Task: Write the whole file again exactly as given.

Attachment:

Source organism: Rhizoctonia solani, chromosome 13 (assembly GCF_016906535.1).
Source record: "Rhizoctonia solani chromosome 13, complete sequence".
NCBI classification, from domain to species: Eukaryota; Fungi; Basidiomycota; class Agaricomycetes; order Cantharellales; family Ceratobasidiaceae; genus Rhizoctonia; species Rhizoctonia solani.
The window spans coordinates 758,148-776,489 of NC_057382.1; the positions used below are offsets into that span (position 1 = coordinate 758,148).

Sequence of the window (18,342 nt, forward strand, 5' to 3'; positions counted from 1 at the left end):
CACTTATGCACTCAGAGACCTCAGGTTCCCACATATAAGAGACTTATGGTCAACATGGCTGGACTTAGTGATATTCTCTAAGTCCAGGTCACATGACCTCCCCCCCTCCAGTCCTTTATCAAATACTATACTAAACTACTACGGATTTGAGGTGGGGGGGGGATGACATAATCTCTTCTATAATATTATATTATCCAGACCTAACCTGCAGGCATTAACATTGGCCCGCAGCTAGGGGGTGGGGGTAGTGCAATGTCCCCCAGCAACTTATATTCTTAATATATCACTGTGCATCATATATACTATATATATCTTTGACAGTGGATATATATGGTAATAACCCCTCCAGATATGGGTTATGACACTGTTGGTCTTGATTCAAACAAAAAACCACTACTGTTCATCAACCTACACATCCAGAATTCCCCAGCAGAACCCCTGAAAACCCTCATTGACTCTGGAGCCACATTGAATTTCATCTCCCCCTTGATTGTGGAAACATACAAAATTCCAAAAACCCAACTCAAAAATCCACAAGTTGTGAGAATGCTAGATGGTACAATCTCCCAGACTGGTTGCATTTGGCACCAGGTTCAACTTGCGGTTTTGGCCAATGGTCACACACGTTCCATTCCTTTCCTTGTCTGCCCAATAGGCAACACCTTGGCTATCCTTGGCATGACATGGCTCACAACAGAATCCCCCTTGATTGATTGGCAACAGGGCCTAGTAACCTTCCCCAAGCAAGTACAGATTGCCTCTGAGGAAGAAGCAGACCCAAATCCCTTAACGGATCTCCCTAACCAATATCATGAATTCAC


Source organism: Rhizoctonia solani, chromosome 13 (assembly GCF_016906535.1).
Source record: "Rhizoctonia solani chromosome 13, complete sequence".
NCBI classification, from domain to species: Eukaryota; Fungi; Basidiomycota; class Agaricomycetes; order Cantharellales; family Ceratobasidiaceae; genus Rhizoctonia; species Rhizoctonia solani.
The window spans coordinates 758,148-776,489 of NC_057382.1; the positions used below are offsets into that span (position 1 = coordinate 758,148).

Sequence of the window (18,342 nt, forward strand, 5' to 3'; positions counted from 1 at the left end):
CACTTATGCACTCAGAGACCTCAGGTTCCCACATATAAGAGACTTATGGTCAACATGGCTGGACTTAGTGATATTCTCTAAGTCCAGGTCACATGACCTCCCCCCCTCCAGTCCTTTATCAAATACTATACTAAACTACTACGGATTTGAGGTGGGGGGGGGATGACATAATCTCTTCTATAATATTATATTATCCAGACCTAACCTGCAGGCATTAACATTGGCCCGCAGCTAGGGGGTGGGGGTAGTGCAATGTCCCCCAGCAACTTATATTCTTAATATATCACTGTGCATCATATATACTATATATATCTTTGACAGTGGATATATATGGTAATAACCCCTCCAGATATGGGTTATGACACTGTTGGTCTTGATTCAAACAAAAAACCACTACTGTTCATCAACCTACACATCCAGAATTCCCCAGCAGAACCCCTGAAAACCCTCATTGACTCTGGAGCCACATTGAATTTCATCTCCCCCTTGATTGTGGAAACATACAAAATTCCAAAAACCCAACTCAAAAATCCACAAGTTGTGAGAATGCTAGATGGTACAATCTCCCAGACTGGTTGCATTTGGCACCAGGTTCAACTTGCGGTTTTGGCCAATGGTCACACACGTTCCATTCCTTTCCTTGTCTGCCCAATAGGCAACACCTTGGCTATCCTTGGCATGACATGGCTCACAACAGAATCCCCCTTGATTGATTGGCAACAGGGCCTAGTAACCTTCCCCAAGCAAGTACAGATTGCCTCTGAGGAAGAAGCAGACCCAAATCCCTTAACGGATCTCCCTAACCAATATCATGAATTCAC